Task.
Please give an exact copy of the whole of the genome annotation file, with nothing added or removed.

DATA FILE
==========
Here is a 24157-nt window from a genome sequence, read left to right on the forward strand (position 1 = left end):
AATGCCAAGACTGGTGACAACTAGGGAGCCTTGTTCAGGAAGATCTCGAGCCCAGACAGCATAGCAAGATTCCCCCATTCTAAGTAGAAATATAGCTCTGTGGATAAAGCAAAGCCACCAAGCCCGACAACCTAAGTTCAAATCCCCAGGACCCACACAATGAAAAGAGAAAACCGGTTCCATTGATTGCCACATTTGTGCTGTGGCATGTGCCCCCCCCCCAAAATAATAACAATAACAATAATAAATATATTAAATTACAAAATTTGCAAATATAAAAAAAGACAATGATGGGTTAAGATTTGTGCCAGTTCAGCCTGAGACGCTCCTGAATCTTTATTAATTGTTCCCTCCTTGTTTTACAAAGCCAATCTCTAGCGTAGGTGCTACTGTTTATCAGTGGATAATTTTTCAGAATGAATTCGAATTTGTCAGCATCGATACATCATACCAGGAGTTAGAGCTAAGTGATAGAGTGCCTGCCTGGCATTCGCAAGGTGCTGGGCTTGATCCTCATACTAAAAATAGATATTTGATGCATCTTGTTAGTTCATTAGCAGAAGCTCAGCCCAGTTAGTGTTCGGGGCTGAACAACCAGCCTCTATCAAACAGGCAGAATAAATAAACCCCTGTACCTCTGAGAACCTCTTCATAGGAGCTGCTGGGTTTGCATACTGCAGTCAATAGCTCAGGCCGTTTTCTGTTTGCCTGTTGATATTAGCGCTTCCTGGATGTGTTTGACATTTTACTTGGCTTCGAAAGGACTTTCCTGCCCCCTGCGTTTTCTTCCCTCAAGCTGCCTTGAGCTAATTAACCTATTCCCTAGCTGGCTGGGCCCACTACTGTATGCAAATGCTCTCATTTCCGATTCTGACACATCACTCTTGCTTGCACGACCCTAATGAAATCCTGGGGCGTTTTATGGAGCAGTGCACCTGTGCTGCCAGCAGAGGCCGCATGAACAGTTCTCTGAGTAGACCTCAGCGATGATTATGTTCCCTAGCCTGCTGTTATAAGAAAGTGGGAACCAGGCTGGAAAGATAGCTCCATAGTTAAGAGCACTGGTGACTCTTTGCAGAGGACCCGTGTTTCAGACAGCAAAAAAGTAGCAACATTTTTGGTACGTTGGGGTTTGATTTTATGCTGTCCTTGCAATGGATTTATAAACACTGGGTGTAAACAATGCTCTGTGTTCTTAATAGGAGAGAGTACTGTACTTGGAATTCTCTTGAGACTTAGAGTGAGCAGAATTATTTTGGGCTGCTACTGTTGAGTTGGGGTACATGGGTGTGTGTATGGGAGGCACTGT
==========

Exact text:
Here is a 24157-nt window from a genome sequence, read left to right on the forward strand (position 1 = left end):
AATGCCAAGACTGGTGACAACTAGGGAGCCTTGTTCAGGAAGATCTCGAGCCCAGACAGCATAGCAAGATTCCCCCATTCTAAGTAGAAATATAGCTCTGTGGATAAAGCAAAGCCACCAAGCCCGACAACCTAAGTTCAAATCCCCAGGACCCACACAATGAAAAGAGAAAACCGGTTCCATTGATTGCCACATTTGTGCTGTGGCATGTGCCCCCCCCCCAAAATAATAACAATAACAATAATAAATATATTAAATTACAAAATTTGCAAATATAAAAAAAGACAATGATGGGTTAAGATTTGTGCCAGTTCAGCCTGAGACGCTCCTGAATCTTTATTAATTGTTCCCTCCTTGTTTTACAAAGCCAATCTCTAGCGTAGGTGCTACTGTTTATCAGTGGATAATTTTTCAGAATGAATTCGAATTTGTCAGCATCGATACATCATACCAGGAGTTAGAGCTAAGTGATAGAGTGCCTGCCTGGCATTCGCAAGGTGCTGGGCTTGATCCTCATACTAAAAATAGATATTTGATGCATCTTGTTAGTTCATTAGCAGAAGCTCAGCCCAGTTAGTGTTCGGGGCTGAACAACCAGCCTCTATCAAACAGGCAGAATAAATAAACCCCTGTACCTCTGAGAACCTCTTCATAGGAGCTGCTGGGTTTGCATACTGCAGTCAATAGCTCAGGCCGTTTTCTGTTTGCCTGTTGATATTAGCGCTTCCTGGATGTGTTTGACATTTTACTTGGCTTCGAAAGGACTTTCCTGCCCCCTGCGTTTTCTTCCCTCAAGCTGCCTTGAGCTAATTAACCTATTCCCTAGCTGGCTGGGCCCACTACTGTATGCAAATGCTCTCATTTCCGATTCTGACACATCACTCTTGCTTGCACGACCCTAATGAAATCCTGGGGCGTTTTATGGAGCAGTGCACCTGTGCTGCCAGCAGAGGCCGCATGAACAGTTCTCTGAGTAGACCTCAGCGATGATTATGTTCCCTAGCCTGCTGTTATAAGAAAGTGGGAACCAGGCTGGAAAGATAGCTCCATAGTTAAGAGCACTGGTGACTCTTTGCAGAGGACCCGTGTTTCAGACAGCAAAAAAGTAGCAACATTTTTGGTACGTTGGGGTTTGATTTTATGCTGTCCTTGCAATGGATTTATAAACACTGGGTGTAAACAATGCTCTGTGTTCTTAATAGGAGAGAGTACTGTACTTGGAATTCTCTTGAGACTTAGAGTGAGCAGAATTATTTTGGGCTGCTACTGTTGAGTTGGGGTACATGGGTGTGTGTATGGGAGGCACTGT